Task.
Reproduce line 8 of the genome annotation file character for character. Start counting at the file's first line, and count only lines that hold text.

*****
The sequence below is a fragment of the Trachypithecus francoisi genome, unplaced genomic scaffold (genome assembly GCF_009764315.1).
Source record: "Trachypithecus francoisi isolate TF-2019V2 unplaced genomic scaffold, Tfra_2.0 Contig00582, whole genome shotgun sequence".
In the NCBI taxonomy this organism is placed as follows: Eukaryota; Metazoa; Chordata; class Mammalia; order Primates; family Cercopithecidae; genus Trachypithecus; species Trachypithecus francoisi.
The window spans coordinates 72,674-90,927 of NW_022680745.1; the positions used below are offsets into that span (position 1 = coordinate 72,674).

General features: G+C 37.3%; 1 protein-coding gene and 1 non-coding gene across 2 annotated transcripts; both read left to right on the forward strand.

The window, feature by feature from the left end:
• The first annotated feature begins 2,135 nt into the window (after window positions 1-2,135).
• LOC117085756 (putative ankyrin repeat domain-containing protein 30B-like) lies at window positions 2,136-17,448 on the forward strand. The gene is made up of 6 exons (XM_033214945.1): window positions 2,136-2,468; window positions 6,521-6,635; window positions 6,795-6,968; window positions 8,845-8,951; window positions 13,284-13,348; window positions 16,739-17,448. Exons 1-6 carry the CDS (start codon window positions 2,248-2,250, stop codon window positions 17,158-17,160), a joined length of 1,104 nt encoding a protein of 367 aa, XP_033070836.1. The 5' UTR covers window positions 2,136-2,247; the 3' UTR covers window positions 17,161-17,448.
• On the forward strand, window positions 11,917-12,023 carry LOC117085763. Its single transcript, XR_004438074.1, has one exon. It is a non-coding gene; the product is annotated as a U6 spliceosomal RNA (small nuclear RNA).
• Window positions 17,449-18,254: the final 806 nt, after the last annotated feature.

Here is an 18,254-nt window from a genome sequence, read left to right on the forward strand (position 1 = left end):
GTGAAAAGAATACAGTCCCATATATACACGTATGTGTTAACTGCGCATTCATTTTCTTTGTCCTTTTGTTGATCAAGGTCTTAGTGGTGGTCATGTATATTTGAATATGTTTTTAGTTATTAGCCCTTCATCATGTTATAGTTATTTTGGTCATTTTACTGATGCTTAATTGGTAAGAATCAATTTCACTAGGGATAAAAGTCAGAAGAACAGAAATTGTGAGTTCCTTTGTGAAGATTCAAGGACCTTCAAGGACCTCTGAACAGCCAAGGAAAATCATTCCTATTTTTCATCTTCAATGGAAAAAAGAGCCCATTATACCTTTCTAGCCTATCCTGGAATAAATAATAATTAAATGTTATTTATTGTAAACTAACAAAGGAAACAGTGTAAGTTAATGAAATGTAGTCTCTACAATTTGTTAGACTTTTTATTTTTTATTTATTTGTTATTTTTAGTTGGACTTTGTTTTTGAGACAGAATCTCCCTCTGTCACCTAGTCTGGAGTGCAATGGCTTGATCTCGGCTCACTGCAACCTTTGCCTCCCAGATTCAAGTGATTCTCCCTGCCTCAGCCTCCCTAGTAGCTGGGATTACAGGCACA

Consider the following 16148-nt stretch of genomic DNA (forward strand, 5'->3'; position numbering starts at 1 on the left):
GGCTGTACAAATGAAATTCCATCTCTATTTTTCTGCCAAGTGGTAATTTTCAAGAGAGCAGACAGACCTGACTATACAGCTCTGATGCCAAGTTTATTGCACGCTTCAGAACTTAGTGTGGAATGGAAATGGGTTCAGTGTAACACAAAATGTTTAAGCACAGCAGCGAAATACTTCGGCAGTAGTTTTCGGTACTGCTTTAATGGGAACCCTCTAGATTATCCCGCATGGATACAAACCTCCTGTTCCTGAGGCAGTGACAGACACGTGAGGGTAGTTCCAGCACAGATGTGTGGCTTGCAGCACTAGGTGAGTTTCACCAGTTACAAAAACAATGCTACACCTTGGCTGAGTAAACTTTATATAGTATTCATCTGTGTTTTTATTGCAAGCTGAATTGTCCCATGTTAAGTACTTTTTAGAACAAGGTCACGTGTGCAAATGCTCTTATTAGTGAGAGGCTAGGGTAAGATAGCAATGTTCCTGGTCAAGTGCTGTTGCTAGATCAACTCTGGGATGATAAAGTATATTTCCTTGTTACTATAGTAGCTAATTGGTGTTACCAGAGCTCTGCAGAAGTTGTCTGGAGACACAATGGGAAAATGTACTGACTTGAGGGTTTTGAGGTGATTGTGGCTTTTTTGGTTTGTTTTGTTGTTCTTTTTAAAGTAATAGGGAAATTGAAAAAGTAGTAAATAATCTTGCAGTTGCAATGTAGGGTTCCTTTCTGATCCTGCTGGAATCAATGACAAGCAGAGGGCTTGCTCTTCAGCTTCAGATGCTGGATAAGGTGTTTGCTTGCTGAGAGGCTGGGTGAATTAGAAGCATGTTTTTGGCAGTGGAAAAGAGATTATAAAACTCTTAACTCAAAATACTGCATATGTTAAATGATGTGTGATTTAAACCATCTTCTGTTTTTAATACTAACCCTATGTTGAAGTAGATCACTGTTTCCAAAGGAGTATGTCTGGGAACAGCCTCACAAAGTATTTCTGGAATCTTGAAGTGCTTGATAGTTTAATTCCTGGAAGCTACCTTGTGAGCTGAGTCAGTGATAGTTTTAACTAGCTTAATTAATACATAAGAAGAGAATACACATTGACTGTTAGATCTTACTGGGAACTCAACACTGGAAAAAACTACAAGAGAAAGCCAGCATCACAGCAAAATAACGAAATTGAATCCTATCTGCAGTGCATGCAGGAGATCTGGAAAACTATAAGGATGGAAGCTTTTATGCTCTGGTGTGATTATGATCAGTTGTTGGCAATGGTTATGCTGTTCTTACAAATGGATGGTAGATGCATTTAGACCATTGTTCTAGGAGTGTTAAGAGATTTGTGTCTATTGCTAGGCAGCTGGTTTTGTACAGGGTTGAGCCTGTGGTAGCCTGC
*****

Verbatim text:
• LOC117085756 (putative ankyrin repeat domain-containing protein 30B-like) lies at window positions 2,136-17,448 on the forward strand. The gene is made up of 6 exons (XM_033214945.1): window positions 2,136-2,468; window positions 6,521-6,635; window positions 6,795-6,968; window positions 8,845-8,951; window positions 13,284-13,348; window positions 16,739-17,448. Exons 1-6 carry the CDS (start codon window positions 2,248-2,250, stop codon window positions 17,158-17,160), a joined length of 1,104 nt encoding a protein of 367 aa, XP_033070836.1. The 5' UTR covers window positions 2,136-2,247; the 3' UTR covers window positions 17,161-17,448.